Abraham smashes the idols
Abraham was born and brought up in the magnificent city civilization of Babylon -- Iraq. This was the civilization that tried to produce the ultimate man-constructed "house", the Tower of Babel. It was supposed to reach to the very heavens, but then it collapsed and sank into the ground (Genesis 11). Abraham traveled widely throughout the Fertile Crescent and Egypt, where he had intimate dealings with the a court that viewed itself as the very last word in sophistication and saw fit to kidnap his wife for Pharaoh's pleasure (Genesis 12:14-20). The same happened when Abraham visited the Philistine kingdom of Gerar (ibid. 20:1-18). Abraham personally witnessed the awesome physical catastrophe that befell the decadent, degenerate city culture of the once lush, now barren, salty plain of Sodom just north of Israel's Yam Hamelach ("Dead" Sea) (ibid. chapters 18-19).
The technology in Abraham's time may have been primitive compared with what we have now. Yet the cultures of the time produced impressive buildings and artifacts, and people's practical know-how was often far greater than that of the majority in our automated civilization. The human social and cultural environment was no less elaborate than today's. People were surrounded by man-made objects and images just as we are today. Wise men and priests attained levels of astronomical, mathematical, botanical, pharmaceutical and other kinds of knowledge that would put many contemporary "experts" and "specialists" to shame. Their theological and philosophical systems appear to have been no less subtle and complex than any today.
Abraham rejected the entire belief system of his contemporaries, despite the fact that he himself came from the very cream of the elite. His father, Terach, was, according to tradition, favorite of the then most powerful man in the world, Nimrod. Today Nimrod would be called a tyrant or control freak or perhaps the first superman. The Bible says of Nimrod: "He began to be a mighty one in the earth. He was a mighty hunter before God, which is why it is said: Like Nimrod, a mighty hunter before God" (Genesis 10:8-9) The classic Bible commentator Rashi explains: "He ensnared the minds of people with his talk and deceived them into rebelling against God" (Rashi ad loc.)
Nimrod's line was that man is entitled to do whatever he pleases. This was a philosophy that gave especially wide scope to Nimrod himself since he himself was the biggest strongman. No one would dare do anything against his whims and desires. I.e. Nimrod is god!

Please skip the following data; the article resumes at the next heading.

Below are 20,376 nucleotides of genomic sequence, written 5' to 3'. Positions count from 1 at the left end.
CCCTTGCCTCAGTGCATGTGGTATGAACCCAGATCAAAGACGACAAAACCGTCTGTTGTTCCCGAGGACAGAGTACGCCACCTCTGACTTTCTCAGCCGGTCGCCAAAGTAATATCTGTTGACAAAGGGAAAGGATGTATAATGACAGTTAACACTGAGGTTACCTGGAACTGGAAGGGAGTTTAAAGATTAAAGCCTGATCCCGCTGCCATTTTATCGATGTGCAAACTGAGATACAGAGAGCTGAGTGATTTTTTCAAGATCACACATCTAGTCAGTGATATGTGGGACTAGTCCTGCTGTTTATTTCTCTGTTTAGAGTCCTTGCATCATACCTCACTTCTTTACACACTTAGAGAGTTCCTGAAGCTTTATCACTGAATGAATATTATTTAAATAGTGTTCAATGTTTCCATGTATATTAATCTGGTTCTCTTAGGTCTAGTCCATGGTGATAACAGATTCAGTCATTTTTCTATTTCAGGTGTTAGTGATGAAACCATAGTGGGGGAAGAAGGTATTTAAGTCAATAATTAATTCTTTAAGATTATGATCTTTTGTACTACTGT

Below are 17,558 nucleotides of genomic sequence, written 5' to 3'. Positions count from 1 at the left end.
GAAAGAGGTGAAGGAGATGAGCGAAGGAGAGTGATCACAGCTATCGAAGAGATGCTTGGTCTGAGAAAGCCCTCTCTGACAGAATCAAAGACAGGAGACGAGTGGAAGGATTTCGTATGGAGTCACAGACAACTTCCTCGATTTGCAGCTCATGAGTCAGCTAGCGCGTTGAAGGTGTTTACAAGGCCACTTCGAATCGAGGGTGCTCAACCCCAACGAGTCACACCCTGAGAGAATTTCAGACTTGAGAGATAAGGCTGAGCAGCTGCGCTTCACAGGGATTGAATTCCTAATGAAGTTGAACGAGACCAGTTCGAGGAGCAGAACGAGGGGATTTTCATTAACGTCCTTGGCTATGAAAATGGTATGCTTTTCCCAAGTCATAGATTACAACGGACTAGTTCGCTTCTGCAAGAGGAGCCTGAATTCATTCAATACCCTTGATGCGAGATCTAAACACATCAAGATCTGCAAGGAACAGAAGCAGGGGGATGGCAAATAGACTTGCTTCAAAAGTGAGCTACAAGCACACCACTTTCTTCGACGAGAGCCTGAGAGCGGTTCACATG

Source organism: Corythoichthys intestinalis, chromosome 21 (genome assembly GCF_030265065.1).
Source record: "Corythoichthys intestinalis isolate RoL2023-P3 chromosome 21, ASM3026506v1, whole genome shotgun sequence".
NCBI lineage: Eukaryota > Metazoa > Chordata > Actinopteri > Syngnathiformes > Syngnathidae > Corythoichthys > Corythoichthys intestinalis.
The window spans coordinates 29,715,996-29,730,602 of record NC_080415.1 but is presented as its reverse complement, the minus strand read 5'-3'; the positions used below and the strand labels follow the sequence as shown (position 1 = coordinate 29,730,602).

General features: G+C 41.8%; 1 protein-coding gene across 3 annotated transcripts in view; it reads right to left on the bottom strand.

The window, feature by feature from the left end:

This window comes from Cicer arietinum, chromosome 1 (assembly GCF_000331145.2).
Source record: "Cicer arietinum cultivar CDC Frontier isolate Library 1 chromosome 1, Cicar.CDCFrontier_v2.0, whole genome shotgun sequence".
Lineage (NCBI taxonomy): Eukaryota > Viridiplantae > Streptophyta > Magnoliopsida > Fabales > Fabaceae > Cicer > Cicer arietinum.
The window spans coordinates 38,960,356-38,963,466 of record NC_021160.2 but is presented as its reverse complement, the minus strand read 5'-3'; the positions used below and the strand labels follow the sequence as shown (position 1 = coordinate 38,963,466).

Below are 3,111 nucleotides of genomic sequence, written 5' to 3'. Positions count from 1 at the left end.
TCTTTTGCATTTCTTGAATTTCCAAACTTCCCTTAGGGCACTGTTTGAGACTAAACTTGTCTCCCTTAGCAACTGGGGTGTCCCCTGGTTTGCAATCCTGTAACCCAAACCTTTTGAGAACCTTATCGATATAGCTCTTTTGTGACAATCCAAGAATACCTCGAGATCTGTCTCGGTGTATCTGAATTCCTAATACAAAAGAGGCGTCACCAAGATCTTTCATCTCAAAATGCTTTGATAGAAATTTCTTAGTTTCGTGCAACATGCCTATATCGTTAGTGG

It appears that by nature Abraham too was always looking to where the power lies. (The Divine name associated with Abraham's spiritual quality of Chessed, Love and Kindness, is EL, which literally signifies Power.) But from his earliest childhood, Abraham had the sense to realize that ultimate power cannot possibly lie in a mere human being, no matter how strong and influential, since he is here today and dead tomorrow.
From the time of Abraham's first spiritual awakening he searched tirelessly to discover the true source of the various manifestations of power and strength found in the world. A famous Midrash shared by Judaism and other traditions depicts Abraham as a little infant abandoned in a cave by his parents. They were afraid that Nimrod would kill their little child since Nimrod's astrologers had told him a baby had been born who was destined to shine to the entire world.
|Abraham cried and cried because he was so hungry. God sent the angel Gabriel, who gave him milk to drink until Abraham grew and was three years old. One night he decided to leave the cave. When he went out, the world was dark. He looked up at the skies and saw the twinkling stars. He was amazed by so many millions of little lights. He said, "These must certainly be the most powerful forces in the whole universe. These must be the gods."
But then came the dawn and the stars disappeared. "No," said Abraham, "those little lights can't be gods because they have disappeared. Something else has outshone them. I won't worship them any more."